Stewart took a second break from her long string of Republic B-westerns in 1947 to co-star in the Republic serial Son of Zorro, definitely the best of her four cliffhangers. George Turner starred as Jeff Stewart, a lawyer and returning Civil War veteran who discovered his home county had been taken over by crooked politicians and their outlaw henchmen. Jeff donned the guise of Zorro (the original Zorro being an ancestor of his) to fight the villains, assisted by spunky postmistress Kate Wells (Peggy). Son of Zorro was one of the last Republic serials built around original footage and one of their best post-World War 2 cliffhangers, with inventive action scenes and a strong cast. It was also Peggy Stewart’s best chapterplay showcase; she had almost as much screen time as George Turner and was frequently allowed to display her riding skills. She also displayed her talent for being both charming (when interacting with Turner) and fiery (when defying the villains or answering their queries about Zorro’s identity with scornful sarcasm).
Tired of working exclusively in Westerns, Stewart left Republic when her contract expired in 1947. However, after her Republic stint, the casting directors at other studios also viewed her solely as a sagebrush heroine; one of her first non-Republic assignments was the cowboy serial Tex Granger (Columbia, 1948). She was cast as Helen Kent, an outspoken inhabitant of the outlaw-ridden town of Three Buttes who continually tried to spur laid-back newspaper editor Tex Granger (Robert Kellard) to action against banditry. Unbeknownst to Helen, Tex was secretly working to clean up the town as the Mystery Rider, the outlaws’ most powerful antagonist. Tex Granger was a somewhat dull and convoluted serial, but Stewart’s performance–particularly her humorously exasperated exchanges with the seemingly apathetic Kellard–was one of the serial’s more enjoyable elements.
Above, from left to right: Slim Whitaker, Peggy Stewart, Britt Wood, and Robert Kellard in Tex Granger (Columbia, 1948).
Peggy co-starred with Lash LaRue, Charles Starrett, and Jim Bannonn in B-westerns for Western Adventure, Columbia, and Eagle-Lion before appearing in her final serial, Cody of the Pony Express (Columbia, 1949). She played Linda Graham, the daughter of a Pony Express station owner, and helped a young Bill Cody (Dickie Moore) and undercover Army agent Jim Archer (Jock Mahoney) fight an outlaw gang secretly led by lawyer Mort Black (George J. Lewis). Like Tex Granger, Cody was a somewhat slow-paced affair partially redeemed by its cast; Peggy’s role was much smaller than her part in Granger, but she was likably feisty, friendly, and cheerful in each of her scenes, particularly when good-naturedly interacting with her grumbling, hen-pecked father (William Fawcett).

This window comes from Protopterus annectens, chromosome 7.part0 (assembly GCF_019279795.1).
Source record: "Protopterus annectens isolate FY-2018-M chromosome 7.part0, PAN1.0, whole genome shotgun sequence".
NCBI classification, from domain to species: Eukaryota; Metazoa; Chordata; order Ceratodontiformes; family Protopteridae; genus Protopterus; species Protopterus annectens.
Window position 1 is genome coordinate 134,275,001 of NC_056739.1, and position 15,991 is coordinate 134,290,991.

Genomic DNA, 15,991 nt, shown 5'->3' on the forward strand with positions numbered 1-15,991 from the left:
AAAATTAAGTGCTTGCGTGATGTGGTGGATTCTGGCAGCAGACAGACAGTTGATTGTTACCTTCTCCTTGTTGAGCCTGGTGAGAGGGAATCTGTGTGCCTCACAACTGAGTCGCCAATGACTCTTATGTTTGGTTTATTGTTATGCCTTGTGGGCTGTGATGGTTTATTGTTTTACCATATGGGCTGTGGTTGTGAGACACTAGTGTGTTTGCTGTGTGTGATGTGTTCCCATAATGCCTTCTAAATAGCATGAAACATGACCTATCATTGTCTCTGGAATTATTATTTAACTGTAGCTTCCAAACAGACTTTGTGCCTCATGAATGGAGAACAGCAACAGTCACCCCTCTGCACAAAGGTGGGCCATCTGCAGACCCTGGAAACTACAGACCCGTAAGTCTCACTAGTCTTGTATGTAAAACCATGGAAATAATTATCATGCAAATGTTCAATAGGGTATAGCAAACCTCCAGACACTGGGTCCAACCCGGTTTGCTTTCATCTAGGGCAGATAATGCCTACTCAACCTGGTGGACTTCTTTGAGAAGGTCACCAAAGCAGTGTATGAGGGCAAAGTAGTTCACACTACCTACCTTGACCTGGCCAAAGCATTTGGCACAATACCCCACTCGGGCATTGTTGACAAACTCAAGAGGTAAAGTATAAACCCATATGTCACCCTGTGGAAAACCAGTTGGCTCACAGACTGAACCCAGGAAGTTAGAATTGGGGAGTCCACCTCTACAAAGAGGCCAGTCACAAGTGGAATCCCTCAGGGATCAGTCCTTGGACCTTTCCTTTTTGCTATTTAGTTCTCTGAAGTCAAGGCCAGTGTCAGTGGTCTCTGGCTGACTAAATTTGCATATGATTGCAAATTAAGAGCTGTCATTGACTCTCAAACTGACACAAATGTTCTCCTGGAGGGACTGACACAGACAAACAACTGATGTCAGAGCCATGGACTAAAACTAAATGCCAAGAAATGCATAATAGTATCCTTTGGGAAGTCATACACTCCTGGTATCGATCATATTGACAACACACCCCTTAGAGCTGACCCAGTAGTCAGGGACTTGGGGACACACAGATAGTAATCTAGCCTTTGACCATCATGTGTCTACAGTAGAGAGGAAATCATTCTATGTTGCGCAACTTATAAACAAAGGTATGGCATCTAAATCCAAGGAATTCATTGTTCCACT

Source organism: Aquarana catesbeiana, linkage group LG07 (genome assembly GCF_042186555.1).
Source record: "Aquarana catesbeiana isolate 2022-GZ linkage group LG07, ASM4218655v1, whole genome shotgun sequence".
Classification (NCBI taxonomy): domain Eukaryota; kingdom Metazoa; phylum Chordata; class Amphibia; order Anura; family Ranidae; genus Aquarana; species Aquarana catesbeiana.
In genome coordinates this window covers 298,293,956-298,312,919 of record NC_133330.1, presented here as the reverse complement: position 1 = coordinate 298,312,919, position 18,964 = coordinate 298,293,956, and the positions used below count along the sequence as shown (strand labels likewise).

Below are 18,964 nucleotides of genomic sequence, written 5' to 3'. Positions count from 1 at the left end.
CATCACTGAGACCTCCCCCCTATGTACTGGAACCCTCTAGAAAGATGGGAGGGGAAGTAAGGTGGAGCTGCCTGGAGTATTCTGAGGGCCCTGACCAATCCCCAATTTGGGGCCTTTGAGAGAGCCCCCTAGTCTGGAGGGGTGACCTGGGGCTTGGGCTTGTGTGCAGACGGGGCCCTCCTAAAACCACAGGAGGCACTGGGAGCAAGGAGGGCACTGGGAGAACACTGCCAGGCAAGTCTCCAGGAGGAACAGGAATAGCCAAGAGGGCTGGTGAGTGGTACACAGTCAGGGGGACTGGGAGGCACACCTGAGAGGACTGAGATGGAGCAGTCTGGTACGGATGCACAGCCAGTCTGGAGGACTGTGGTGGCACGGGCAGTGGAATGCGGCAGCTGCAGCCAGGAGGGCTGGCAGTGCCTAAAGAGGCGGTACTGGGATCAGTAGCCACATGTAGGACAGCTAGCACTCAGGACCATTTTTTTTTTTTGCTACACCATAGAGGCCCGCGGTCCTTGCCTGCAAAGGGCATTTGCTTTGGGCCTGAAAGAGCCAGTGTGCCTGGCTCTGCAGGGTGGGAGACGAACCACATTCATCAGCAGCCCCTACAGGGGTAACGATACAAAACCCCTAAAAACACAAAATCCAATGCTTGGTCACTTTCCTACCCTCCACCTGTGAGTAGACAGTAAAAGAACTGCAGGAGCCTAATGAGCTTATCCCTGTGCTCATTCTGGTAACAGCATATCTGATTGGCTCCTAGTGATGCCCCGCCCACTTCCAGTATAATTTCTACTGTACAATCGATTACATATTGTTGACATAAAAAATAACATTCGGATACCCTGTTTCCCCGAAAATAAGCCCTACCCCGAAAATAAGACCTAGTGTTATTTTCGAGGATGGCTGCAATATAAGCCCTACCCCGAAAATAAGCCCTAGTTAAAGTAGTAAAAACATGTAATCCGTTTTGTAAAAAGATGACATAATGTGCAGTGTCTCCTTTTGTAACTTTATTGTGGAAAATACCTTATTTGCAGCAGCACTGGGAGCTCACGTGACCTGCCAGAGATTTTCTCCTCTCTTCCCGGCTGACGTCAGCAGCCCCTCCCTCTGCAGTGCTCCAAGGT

Beginning in 1950, Stewart largely abandoned feature-film work and began to appear frequently on television. TV producers continued to typecast her, and she guest-starred on The Adventures of Wild Bill Hickok, The Cisco Kid, The Life and Legend of Wyatt Earp, and other Western shows. She began a second career as a television casting director in the mid-1950s, but didn’t abandon acting, appearing on shows like Gunsmoke, The Fugitive, and Ironside throughout the 1960s and into the 1970s. In fact, she never entirely left the screen, continuing to make TV guest appearances and doing occasional feature-film parts in the 1980s, 1990s, 2000s, and into the 2010s. During this long quasi-retirement, she regularly visited serial and B-western fan events, and established personal connections with many devotees of her film work. She passed away in California late in May, 2019.
Peggy Stewart will always be principally remembered as the queen of B-western heroines, considering all the Western features she brightened throughout the 1940s, but her contributions to the serial genre, though limited, were also noteworthy. She could make middling serials (Tex Granger) seem more interesting and good serials (Son of Zorro) seem even better, thanks to her energy, grace, beauty, and all-around cowgirl charm.
Acknowledgements: Peggy Stewart’s “The Republic Years,” a collection of reminiscences edited by C. M. Parkhurst and published Chapter 27 of Those Enduring Matinee Idols, provided me with the biographical information in this article.